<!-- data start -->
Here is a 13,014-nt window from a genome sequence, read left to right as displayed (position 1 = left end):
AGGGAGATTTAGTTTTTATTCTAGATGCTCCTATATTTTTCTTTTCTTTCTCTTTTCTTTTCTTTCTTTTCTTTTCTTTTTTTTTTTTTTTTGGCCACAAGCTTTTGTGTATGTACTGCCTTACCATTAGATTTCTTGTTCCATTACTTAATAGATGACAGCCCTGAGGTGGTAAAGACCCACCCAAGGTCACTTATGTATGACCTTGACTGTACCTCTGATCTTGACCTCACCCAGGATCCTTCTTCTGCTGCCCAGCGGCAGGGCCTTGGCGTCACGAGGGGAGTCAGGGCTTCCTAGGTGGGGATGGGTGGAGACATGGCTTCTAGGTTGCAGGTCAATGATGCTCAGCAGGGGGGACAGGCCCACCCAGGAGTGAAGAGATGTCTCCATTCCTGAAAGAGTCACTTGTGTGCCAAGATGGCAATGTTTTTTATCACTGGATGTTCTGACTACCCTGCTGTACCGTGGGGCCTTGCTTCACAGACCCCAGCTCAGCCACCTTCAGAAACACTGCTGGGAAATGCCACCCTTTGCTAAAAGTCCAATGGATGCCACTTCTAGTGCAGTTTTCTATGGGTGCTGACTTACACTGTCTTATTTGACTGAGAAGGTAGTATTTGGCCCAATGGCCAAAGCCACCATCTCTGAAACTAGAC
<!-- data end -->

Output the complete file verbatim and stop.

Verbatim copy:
Here is a 13,014-nt window from a genome sequence, read left to right as displayed (position 1 = left end):
AGGGAGATTTAGTTTTTATTCTAGATGCTCCTATATTTTTCTTTTCTTTCTCTTTTCTTTTCTTTCTTTTCTTTTCTTTTTTTTTTTTTTTTGGCCACAAGCTTTTGTGTATGTACTGCCTTACCATTAGATTTCTTGTTCCATTACTTAATAGATGACAGCCCTGAGGTGGTAAAGACCCACCCAAGGTCACTTATGTATGACCTTGACTGTACCTCTGATCTTGACCTCACCCAGGATCCTTCTTCTGCTGCCCAGCGGCAGGGCCTTGGCGTCACGAGGGGAGTCAGGGCTTCCTAGGTGGGGATGGGTGGAGACATGGCTTCTAGGTTGCAGGTCAATGATGCTCAGCAGGGGGGACAGGCCCACCCAGGAGTGAAGAGATGTCTCCATTCCTGAAAGAGTCACTTGTGTGCCAAGATGGCAATGTTTTTTATCACTGGATGTTCTGACTACCCTGCTGTACCGTGGGGCCTTGCTTCACAGACCCCAGCTCAGCCACCTTCAGAAACACTGCTGGGAAATGCCACCCTTTGCTAAAAGTCCAATGGATGCCACTTCTAGTGCAGTTTTCTATGGGTGCTGACTTACACTGTCTTATTTGACTGAGAAGGTAGTATTTGGCCCAATGGCCAAAGCCACCATCTCTGAAACTAGAC